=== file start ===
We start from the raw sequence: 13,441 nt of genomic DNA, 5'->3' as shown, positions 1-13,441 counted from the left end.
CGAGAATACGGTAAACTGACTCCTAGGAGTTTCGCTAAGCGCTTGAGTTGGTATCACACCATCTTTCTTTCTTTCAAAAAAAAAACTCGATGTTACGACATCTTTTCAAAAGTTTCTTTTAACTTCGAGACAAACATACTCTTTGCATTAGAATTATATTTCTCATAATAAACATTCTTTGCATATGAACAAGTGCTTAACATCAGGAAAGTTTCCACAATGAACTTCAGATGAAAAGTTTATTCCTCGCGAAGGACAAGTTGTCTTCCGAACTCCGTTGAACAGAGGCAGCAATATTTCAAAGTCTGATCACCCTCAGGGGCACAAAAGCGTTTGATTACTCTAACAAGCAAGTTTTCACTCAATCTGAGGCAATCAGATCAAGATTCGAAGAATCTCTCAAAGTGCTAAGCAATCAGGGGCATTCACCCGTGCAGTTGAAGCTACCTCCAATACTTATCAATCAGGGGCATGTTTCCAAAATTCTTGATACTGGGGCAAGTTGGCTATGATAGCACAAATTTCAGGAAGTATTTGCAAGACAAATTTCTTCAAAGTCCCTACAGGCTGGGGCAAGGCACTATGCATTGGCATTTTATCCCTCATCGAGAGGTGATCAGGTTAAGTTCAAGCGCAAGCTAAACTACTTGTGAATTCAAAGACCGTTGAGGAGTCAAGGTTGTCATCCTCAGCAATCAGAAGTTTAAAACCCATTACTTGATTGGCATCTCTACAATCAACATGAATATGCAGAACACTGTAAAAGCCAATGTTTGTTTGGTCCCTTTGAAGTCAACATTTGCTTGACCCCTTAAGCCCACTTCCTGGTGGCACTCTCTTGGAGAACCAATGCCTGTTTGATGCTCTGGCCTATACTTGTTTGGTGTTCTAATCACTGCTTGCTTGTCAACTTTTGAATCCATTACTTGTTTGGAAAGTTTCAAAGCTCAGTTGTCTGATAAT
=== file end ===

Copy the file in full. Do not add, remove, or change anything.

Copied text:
We start from the raw sequence: 13,441 nt of genomic DNA, 5'->3' as shown, positions 1-13,441 counted from the left end.
CGAGAATACGGTAAACTGACTCCTAGGAGTTTCGCTAAGCGCTTGAGTTGGTATCACACCATCTTTCTTTCTTTCAAAAAAAAAACTCGATGTTACGACATCTTTTCAAAAGTTTCTTTTAACTTCGAGACAAACATACTCTTTGCATTAGAATTATATTTCTCATAATAAACATTCTTTGCATATGAACAAGTGCTTAACATCAGGAAAGTTTCCACAATGAACTTCAGATGAAAAGTTTATTCCTCGCGAAGGACAAGTTGTCTTCCGAACTCCGTTGAACAGAGGCAGCAATATTTCAAAGTCTGATCACCCTCAGGGGCACAAAAGCGTTTGATTACTCTAACAAGCAAGTTTTCACTCAATCTGAGGCAATCAGATCAAGATTCGAAGAATCTCTCAAAGTGCTAAGCAATCAGGGGCATTCACCCGTGCAGTTGAAGCTACCTCCAATACTTATCAATCAGGGGCATGTTTCCAAAATTCTTGATACTGGGGCAAGTTGGCTATGATAGCACAAATTTCAGGAAGTATTTGCAAGACAAATTTCTTCAAAGTCCCTACAGGCTGGGGCAAGGCACTATGCATTGGCATTTTATCCCTCATCGAGAGGTGATCAGGTTAAGTTCAAGCGCAAGCTAAACTACTTGTGAATTCAAAGACCGTTGAGGAGTCAAGGTTGTCATCCTCAGCAATCAGAAGTTTAAAACCCATTACTTGATTGGCATCTCTACAATCAACATGAATATGCAGAACACTGTAAAAGCCAATGTTTGTTTGGTCCCTTTGAAGTCAACATTTGCTTGACCCCTTAAGCCCACTTCCTGGTGGCACTCTCTTGGAGAACCAATGCCTGTTTGATGCTCTGGCCTATACTTGTTTGGTGTTCTAATCACTGCTTGCTTGTCAACTTTTGAATCCATTACTTGTTTGGAAAGTTTCAAAGCTCAGTTGTCTGATAAT